The fast-growing production, financing and distribution company has rebranded its multiple operations under one name and is ramping up its production slate. Michael Rosser reports
Belgian film group Umedia has come a long way since 2004, when Adrian Politowski, Nadia Khamlichi and Jeremy Burdek first set up offices in a house in Brussels owned by their friend’s grandmother.
“We started in a room of 12 square metres, with little prior professional experience,” recalls Politowski.
Having left London, where he was looking to establish himself as a producer, the young entrepreneur worked with his two partners to set up a fund structured around Belgium’s newly created tax shelter for foreign productions. They raised $1.4m in their first year.
Nearly 10 years and 200 films later, the company now raises around $80m a year in tax shelter funds for co-productions but has evolved into a production company serving as one of the producers involved with Oscar winner The Artist and the upcoming Grace Of Monaco, starring Nicole Kidman.
The firm launched a distribution company for Benelux in 2010 and releases around 15 films a year in the region; a VFX operation with offices in Brussels and London that recently worked on DreamWorks’ WikiLeaks drama The Fifth Estate; and an international sales outfit in London, headed by former Lakeshore International president Peter Rogers.
This year, a Los Angeles office was opened to focus on production and financing while a new Paris office has been established to handle international sales, VFX and producing.
“We are at a turning point,” says Politowski ahead of a packed schedule at the American Film Market (AFM). “We have just rebranded under one name so that Umedia is seen as a group rather than separate entities and reflects our ability to see a film through from A to Z.”
The other major shift for Umedia is a move towards highly commercial features aimed at the US and international market.
“We are well established in Europe but The Artist and Grace Of Monaco have helped give us a stronger presence, especially in the US,” says Politowski.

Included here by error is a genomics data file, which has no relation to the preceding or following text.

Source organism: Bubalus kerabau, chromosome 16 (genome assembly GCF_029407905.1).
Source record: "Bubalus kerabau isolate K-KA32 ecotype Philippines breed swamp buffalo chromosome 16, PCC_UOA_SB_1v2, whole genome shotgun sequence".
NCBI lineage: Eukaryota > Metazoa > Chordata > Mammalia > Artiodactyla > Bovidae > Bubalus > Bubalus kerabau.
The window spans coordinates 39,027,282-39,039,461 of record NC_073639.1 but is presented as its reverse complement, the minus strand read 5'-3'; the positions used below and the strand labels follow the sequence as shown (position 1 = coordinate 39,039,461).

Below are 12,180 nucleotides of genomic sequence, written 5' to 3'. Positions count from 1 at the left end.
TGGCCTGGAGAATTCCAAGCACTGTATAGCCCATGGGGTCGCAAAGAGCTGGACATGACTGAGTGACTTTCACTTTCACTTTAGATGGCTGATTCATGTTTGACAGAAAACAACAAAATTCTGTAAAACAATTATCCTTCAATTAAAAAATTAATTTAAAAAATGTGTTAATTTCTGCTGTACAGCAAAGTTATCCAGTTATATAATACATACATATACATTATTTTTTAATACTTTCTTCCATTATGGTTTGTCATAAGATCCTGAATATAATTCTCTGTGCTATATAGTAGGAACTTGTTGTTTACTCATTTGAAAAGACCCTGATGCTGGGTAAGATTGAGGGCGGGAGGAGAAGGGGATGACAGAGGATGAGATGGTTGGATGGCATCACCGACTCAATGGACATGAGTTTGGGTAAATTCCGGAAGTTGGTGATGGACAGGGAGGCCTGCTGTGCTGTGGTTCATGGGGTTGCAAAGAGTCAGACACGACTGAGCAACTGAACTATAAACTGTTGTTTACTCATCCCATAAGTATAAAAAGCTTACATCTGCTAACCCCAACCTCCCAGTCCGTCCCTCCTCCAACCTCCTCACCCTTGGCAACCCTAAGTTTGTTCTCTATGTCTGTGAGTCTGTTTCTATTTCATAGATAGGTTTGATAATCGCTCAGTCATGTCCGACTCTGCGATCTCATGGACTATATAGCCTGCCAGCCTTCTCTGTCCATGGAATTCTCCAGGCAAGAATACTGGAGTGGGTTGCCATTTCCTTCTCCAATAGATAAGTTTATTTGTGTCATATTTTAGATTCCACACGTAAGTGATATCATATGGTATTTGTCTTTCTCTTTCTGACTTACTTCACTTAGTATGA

“We will continue to have a small number of French-speaking films but we want to mainly develop mainstream English-language features focused on the international and US market.”
The largest project on Umedia’s slate is Universal War One, based on a six-part French sci-fi graphic novel from Denis Bajram, which Marvel published in the US. Scriptwriter Skip Woods, who penned X-Men Origins: Wolverine and A Good Day To Die Hard, recently signed on to adapt.
“The budget will be large, north of $50m, and we want this to be an important sci-fi film,” enthuses Politowski. “It will be a challenge to adapt as it’s so dense but I’ve had my eye on it for a while. Next we will attach a director.”
Also in the pipeline is a remake of French film Priceless. Politowski is looking to sign a writer and director shortly and put the project into production by summer 2014, shooting in Europe.
Other titles include thriller Exit 147, starring Taylor Kitsch and directed by Julian Jarrold, which Umedia will produce with Mandalay Vision; and another comic-book adaptation titled Black Ops, a Spy Game-meets-Bourne thriller, which is still in development.
Final negotiations are also ongoing with xXx director Rob Cohen for Risk, which Umedia will produce with Tim Kwok, Ksana Golod and George Parra.
“That’s just the tip of the iceberg,” says Politowski. “Between now and the end of the year, we hope to announce many more projects.”
Heading into AFM, the Umedia chief executive recognises the situations faced by his company going forward.
“Our challenge is to ensure the films we produce are a commercial success,” adds Politowski. “It’s hard to produce a film, harder to produce a good film and even harder to produce one that’s a success. But we’re excited to take on the challenge.
“From the outside, our growth may seem rapid but for us it’s been very controlled. We’ve been mindful to grow in an intelligent way and not let things spin out of control. There’s a lot of excitement in the group as we head into a very busy period.”